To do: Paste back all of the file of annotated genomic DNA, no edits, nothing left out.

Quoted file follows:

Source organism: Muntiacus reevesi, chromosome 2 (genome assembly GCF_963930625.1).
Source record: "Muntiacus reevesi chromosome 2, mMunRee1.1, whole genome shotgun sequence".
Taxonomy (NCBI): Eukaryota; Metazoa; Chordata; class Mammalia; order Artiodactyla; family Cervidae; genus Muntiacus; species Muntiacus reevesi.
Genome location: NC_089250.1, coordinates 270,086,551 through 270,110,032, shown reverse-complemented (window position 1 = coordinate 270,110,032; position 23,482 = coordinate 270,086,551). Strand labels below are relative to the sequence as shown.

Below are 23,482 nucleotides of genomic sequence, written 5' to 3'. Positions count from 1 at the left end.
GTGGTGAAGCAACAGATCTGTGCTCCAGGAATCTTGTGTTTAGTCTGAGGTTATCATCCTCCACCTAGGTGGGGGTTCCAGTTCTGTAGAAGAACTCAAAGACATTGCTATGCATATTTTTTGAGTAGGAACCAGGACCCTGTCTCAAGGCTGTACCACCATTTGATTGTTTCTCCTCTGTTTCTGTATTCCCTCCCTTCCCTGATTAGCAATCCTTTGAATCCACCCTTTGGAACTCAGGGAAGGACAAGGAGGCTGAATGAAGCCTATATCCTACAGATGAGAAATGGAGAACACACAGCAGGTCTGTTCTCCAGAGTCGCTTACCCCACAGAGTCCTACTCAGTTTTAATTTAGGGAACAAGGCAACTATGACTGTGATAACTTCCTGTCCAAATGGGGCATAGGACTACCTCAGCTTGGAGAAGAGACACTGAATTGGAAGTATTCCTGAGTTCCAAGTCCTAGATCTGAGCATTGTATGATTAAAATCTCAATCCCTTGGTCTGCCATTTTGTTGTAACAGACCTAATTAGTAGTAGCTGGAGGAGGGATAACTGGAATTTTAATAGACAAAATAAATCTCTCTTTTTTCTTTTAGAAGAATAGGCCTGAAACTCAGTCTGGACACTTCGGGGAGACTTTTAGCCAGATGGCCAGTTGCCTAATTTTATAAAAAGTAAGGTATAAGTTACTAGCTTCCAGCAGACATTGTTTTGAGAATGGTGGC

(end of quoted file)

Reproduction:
Source organism: Muntiacus reevesi, chromosome 2 (genome assembly GCF_963930625.1).
Source record: "Muntiacus reevesi chromosome 2, mMunRee1.1, whole genome shotgun sequence".
Taxonomy (NCBI): Eukaryota; Metazoa; Chordata; class Mammalia; order Artiodactyla; family Cervidae; genus Muntiacus; species Muntiacus reevesi.
Genome location: NC_089250.1, coordinates 270,086,551 through 270,110,032, shown reverse-complemented (window position 1 = coordinate 270,110,032; position 23,482 = coordinate 270,086,551). Strand labels below are relative to the sequence as shown.

Below are 23,482 nucleotides of genomic sequence, written 5' to 3'. Positions count from 1 at the left end.
GTGGTGAAGCAACAGATCTGTGCTCCAGGAATCTTGTGTTTAGTCTGAGGTTATCATCCTCCACCTAGGTGGGGGTTCCAGTTCTGTAGAAGAACTCAAAGACATTGCTATGCATATTTTTTGAGTAGGAACCAGGACCCTGTCTCAAGGCTGTACCACCATTTGATTGTTTCTCCTCTGTTTCTGTATTCCCTCCCTTCCCTGATTAGCAATCCTTTGAATCCACCCTTTGGAACTCAGGGAAGGACAAGGAGGCTGAATGAAGCCTATATCCTACAGATGAGAAATGGAGAACACACAGCAGGTCTGTTCTCCAGAGTCGCTTACCCCACAGAGTCCTACTCAGTTTTAATTTAGGGAACAAGGCAACTATGACTGTGATAACTTCCTGTCCAAATGGGGCATAGGACTACCTCAGCTTGGAGAAGAGACACTGAATTGGAAGTATTCCTGAGTTCCAAGTCCTAGATCTGAGCATTGTATGATTAAAATCTCAATCCCTTGGTCTGCCATTTTGTTGTAACAGACCTAATTAGTAGTAGCTGGAGGAGGGATAACTGGAATTTTAATAGACAAAATAAATCTCTCTTTTTTCTTTTAGAAGAATAGGCCTGAAACTCAGTCTGGACACTTCGGGGAGACTTTTAGCCAGATGGCCAGTTGCCTAATTTTATAAAAAGTAAGGTATAAGTTACTAGCTTCCAGCAGACATTGTTTTGAGAATGGTGGC